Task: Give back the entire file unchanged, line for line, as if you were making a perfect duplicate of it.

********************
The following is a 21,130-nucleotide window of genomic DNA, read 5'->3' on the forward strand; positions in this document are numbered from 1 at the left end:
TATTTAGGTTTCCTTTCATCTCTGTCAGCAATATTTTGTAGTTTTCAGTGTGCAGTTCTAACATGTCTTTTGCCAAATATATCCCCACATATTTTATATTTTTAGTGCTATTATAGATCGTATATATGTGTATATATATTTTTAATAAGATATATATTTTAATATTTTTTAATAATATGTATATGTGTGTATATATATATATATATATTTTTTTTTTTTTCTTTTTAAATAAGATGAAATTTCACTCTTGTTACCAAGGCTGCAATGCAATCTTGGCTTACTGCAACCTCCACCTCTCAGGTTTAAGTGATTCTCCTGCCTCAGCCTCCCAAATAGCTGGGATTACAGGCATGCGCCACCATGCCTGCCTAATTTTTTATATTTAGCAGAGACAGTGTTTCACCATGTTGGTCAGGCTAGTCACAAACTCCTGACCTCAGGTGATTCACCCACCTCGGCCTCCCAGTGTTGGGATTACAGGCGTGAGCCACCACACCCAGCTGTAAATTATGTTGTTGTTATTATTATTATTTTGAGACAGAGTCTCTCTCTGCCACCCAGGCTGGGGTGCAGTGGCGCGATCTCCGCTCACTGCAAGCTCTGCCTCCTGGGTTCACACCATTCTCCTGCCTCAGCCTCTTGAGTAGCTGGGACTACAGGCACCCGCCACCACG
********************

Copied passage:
The following is a 21,130-nucleotide window of genomic DNA, read 5'->3' on the forward strand; positions in this document are numbered from 1 at the left end:
TATTTAGGTTTCCTTTCATCTCTGTCAGCAATATTTTGTAGTTTTCAGTGTGCAGTTCTAACATGTCTTTTGCCAAATATATCCCCACATATTTTATATTTTTAGTGCTATTATAGATCGTATATATGTGTATATATATTTTTAATAAGATATATATTTTAATATTTTTTAATAATATGTATATGTGTGTATATATATATATATATATTTTTTTTTTTTTCTTTTTAAATAAGATGAAATTTCACTCTTGTTACCAAGGCTGCAATGCAATCTTGGCTTACTGCAACCTCCACCTCTCAGGTTTAAGTGATTCTCCTGCCTCAGCCTCCCAAATAGCTGGGATTACAGGCATGCGCCACCATGCCTGCCTAATTTTTTATATTTAGCAGAGACAGTGTTTCACCATGTTGGTCAGGCTAGTCACAAACTCCTGACCTCAGGTGATTCACCCACCTCGGCCTCCCAGTGTTGGGATTACAGGCGTGAGCCACCACACCCAGCTGTAAATTATGTTGTTGTTATTATTATTATTTTGAGACAGAGTCTCTCTCTGCCACCCAGGCTGGGGTGCAGTGGCGCGATCTCCGCTCACTGCAAGCTCTGCCTCCTGGGTTCACACCATTCTCCTGCCTCAGCCTCTTGAGTAGCTGGGACTACAGGCACCCGCCACCACG